Physical spread to spot has narrowed quite a bit from the heady days of late 2008 when certain gold coins commanded near double the spot price. Now the spreads are down to $25 to $50 per ounce. What's going on? 1. the potential for over regulation via the Congressman Weiner gold disclosure bill and 2. the 1099 rules. If Weiner gets passage and 1099 is not overturned in its present form, the market now is signalling a confiscation end run -- almost the perfect storm. Gold suppression schemes at their finest. Confiscation without having to do a 1930's style confiscation.

But throw a monkey wrench into the picture. International holders. Will China or India, for example, allow for a wholesale depreciation of their gold at the hands of US regs? I don't think so. So in the end the US PTB who want to keep gold from rising further because it exposes the true nature of the dollar's standing may end up being frustrated.

Gold is an internationally recognized store of value that you may not as an American be able to buy in the future. Yes, the combination of the so called consumer protection legislation of NYC mayoral wannabe Anthony Weiner and burdensome 1099 rules will be a one two punch to most industry gold and bullion dealers. More in coming posts. I remain bullish on gold with a good supply of Maalox on hand.

Good job BofA

First Day of the month

can be quite positive for Wall Street. Let's see if it happens again.

China PMI a worldwide sentiment booster

.... if the numbers are really accurate.

(Reuters) - Chinese manufacturing picked up steam in September after a mid-year lull, easing concerns of a renewed downturn in global growth, although other leading Asian economies showed some signs of softer business activity.

Manufacturing activity slowed in India in September and contracted in South Korea and Australia, surveys showed. Data on Thursday showed Japanese manufacturing contracted for the first time in 15 months and reports later on Friday are expected to show slowdowns in the United States and Europe.

Still, China dominated.

"The PMIs are a very good gauge of the outlook for industrial production in China, and they tell a beautiful story," said Rob Henderson, head market economist at National Australia Bank in Sydney.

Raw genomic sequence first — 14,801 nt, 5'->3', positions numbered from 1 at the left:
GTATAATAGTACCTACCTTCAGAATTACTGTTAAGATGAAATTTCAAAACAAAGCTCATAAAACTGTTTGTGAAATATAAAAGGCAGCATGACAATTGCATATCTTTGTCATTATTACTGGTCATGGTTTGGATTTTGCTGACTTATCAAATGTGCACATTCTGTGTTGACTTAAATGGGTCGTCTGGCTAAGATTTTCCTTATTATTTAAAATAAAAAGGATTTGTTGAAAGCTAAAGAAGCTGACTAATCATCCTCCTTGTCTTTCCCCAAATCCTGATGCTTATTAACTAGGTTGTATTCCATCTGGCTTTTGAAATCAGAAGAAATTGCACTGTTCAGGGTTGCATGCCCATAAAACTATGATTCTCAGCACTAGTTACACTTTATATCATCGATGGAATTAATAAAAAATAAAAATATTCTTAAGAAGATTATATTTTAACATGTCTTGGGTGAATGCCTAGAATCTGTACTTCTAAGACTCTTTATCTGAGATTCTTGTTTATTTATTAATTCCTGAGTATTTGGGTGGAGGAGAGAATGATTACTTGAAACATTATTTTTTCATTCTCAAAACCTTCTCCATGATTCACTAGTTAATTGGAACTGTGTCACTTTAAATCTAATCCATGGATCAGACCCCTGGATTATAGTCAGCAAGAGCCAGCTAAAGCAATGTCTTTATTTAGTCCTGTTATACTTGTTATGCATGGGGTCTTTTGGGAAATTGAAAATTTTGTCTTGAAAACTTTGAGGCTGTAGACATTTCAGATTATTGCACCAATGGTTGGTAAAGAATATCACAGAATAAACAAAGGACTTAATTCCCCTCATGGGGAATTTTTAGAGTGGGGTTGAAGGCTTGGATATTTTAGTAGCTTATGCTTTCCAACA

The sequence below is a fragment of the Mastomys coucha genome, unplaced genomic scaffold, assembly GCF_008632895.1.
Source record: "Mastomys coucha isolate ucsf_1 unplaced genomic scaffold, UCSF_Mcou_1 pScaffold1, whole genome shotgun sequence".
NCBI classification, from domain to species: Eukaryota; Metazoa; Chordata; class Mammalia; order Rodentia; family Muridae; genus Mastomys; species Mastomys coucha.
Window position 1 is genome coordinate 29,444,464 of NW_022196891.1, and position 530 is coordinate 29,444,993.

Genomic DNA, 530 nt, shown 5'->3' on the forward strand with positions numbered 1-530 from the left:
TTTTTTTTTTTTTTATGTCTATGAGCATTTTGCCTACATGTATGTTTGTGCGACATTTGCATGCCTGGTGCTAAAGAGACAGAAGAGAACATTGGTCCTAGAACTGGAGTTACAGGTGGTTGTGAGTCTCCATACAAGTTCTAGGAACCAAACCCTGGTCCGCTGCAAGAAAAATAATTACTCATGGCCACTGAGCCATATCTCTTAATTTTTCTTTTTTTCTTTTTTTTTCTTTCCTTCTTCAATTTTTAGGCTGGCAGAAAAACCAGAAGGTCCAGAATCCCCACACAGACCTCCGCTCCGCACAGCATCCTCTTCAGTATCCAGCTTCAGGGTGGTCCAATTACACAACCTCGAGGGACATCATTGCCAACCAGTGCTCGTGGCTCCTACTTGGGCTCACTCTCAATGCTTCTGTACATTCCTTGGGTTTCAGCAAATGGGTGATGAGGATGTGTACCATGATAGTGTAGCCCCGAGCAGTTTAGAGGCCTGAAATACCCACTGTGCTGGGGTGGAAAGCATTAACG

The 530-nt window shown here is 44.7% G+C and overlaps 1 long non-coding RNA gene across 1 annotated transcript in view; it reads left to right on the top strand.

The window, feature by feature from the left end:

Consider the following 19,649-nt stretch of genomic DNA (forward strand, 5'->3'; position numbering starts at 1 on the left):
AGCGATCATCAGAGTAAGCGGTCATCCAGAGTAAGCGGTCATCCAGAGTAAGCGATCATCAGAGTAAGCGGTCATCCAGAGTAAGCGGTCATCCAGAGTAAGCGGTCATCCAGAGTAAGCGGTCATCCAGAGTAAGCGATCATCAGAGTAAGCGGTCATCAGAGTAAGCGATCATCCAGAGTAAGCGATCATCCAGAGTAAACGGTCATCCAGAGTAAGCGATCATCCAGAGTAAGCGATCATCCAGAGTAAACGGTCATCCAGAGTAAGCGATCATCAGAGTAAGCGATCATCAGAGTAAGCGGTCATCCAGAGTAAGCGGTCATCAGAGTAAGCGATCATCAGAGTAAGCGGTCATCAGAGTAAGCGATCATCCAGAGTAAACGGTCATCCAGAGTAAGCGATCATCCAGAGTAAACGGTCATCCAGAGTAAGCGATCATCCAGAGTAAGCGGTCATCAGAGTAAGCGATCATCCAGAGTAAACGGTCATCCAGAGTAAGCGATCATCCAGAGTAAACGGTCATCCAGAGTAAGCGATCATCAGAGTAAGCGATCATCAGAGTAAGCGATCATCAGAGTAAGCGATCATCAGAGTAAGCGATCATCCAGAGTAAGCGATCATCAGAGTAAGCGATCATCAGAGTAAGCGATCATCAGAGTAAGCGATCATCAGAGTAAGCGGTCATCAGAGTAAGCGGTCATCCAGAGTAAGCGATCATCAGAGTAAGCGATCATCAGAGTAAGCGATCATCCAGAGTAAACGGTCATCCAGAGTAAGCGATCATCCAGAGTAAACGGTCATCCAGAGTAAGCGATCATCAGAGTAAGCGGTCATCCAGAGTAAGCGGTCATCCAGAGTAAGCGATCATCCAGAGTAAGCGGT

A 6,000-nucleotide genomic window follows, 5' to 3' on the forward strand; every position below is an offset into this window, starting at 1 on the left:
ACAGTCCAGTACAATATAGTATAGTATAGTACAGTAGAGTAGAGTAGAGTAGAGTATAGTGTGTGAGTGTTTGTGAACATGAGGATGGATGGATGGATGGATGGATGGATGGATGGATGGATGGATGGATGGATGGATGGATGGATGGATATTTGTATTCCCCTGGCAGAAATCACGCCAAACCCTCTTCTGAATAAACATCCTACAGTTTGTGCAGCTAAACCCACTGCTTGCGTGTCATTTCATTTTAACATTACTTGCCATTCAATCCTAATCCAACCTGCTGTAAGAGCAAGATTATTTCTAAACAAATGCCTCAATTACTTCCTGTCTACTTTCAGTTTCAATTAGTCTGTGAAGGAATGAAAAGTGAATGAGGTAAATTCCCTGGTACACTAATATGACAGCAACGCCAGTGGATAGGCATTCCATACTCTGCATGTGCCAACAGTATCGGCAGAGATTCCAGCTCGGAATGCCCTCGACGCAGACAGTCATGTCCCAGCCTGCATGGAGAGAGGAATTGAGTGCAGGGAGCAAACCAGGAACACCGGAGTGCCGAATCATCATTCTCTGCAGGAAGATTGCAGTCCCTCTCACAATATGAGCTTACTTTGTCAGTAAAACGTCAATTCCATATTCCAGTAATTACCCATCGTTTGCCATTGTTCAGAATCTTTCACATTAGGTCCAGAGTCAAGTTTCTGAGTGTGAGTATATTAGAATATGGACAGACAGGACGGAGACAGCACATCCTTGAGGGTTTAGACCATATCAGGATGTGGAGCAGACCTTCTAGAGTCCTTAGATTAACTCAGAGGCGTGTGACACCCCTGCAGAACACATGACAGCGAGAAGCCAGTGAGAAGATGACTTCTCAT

"Fears of a substantial downturn have proved unfounded and this should put to rest a lot of the worries about the global outlook."

Indeed, the Asian purchasing managers indexes (PMI) followed signs that activity in the United States had picked up a little in the third quarter, easing worries about a fresh slump in the world's top economy.

New U.S. jobless claims fell last week and manufacturing in the Midwest region grew faster than expected in September.

China's official PMI rose to 53.8 in September from 51.7 in August, well above a median forecast of 52. The data pushed LME copper to a two-year high, lifted the Australian dollar and gave Asian stocks .MIAPJ0000PUS a boost.

India's manufacturing sector expanded for the 18th straight month, but the pace slowed to a 10-month low.

Indian manufacturing had stayed strong earlier this year as Chinese activity had slowed.

"The manufacturing sector shows signs of cooling after a red-hot pace earlier in the year," said Frederic Neumann, co-head of Asian Economics Research at HSBC.

"Capacity constraints may be partly responsible for this, in addition to the fading fiscal stimulus."

In Australia, among the few developed economies to avoid a recession after the global financial crisis, a strong local currency and soft domestic demand led to the first contraction in manufacturing activity in 2010, a survey showed.

PMIs use indicators such as new orders, employment, exports and order backlogs, to gauge the strength of manufacturing, and are considered a leading indicator of broader economic activity.

A reading above 50 indicates expansion, and below that a contraction. Further, a reading above 50 that is higher than the previous month indicates a quickening pace of activity, while a 50-plus reading lower than the previous month shows a slowdown.